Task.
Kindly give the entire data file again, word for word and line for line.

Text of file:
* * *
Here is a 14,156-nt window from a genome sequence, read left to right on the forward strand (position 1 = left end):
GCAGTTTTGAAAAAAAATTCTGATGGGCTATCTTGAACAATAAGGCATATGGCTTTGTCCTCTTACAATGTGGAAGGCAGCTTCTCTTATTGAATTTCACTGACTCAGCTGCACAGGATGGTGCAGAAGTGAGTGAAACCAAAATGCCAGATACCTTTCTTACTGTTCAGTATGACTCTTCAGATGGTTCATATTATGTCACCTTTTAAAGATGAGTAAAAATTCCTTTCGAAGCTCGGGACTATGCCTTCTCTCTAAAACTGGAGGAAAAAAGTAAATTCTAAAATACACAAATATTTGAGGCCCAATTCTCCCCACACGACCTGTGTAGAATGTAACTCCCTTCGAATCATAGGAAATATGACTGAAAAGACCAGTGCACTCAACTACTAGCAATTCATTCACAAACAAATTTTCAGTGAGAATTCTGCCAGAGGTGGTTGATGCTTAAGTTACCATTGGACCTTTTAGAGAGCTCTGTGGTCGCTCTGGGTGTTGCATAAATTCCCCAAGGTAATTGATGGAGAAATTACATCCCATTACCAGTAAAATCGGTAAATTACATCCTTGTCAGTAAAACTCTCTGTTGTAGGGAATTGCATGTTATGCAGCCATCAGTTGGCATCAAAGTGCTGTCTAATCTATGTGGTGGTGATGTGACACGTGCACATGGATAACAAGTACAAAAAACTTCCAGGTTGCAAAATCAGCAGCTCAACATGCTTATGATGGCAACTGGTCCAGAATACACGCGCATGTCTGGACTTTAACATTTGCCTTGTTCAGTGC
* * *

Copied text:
Here is a 14,156-nt window from a genome sequence, read left to right on the forward strand (position 1 = left end):
GCAGTTTTGAAAAAAAATTCTGATGGGCTATCTTGAACAATAAGGCATATGGCTTTGTCCTCTTACAATGTGGAAGGCAGCTTCTCTTATTGAATTTCACTGACTCAGCTGCACAGGATGGTGCAGAAGTGAGTGAAACCAAAATGCCAGATACCTTTCTTACTGTTCAGTATGACTCTTCAGATGGTTCATATTATGTCACCTTTTAAAGATGAGTAAAAATTCCTTTCGAAGCTCGGGACTATGCCTTCTCTCTAAAACTGGAGGAAAAAAGTAAATTCTAAAATACACAAATATTTGAGGCCCAATTCTCCCCACACGACCTGTGTAGAATGTAACTCCCTTCGAATCATAGGAAATATGACTGAAAAGACCAGTGCACTCAACTACTAGCAATTCATTCACAAACAAATTTTCAGTGAGAATTCTGCCAGAGGTGGTTGATGCTTAAGTTACCATTGGACCTTTTAGAGAGCTCTGTGGTCGCTCTGGGTGTTGCATAAATTCCCCAAGGTAATTGATGGAGAAATTACATCCCATTACCAGTAAAATCGGTAAATTACATCCTTGTCAGTAAAACTCTCTGTTGTAGGGAATTGCATGTTATGCAGCCATCAGTTGGCATCAAAGTGCTGTCTAATCTATGTGGTGGTGATGTGACACGTGCACATGGATAACAAGTACAAAAAACTTCCAGGTTGCAAAATCAGCAGCTCAACATGCTTATGATGGCAACTGGTCCAGAATACACGCGCATGTCTGGACTTTAACATTTGCCTTGTTCAGTGC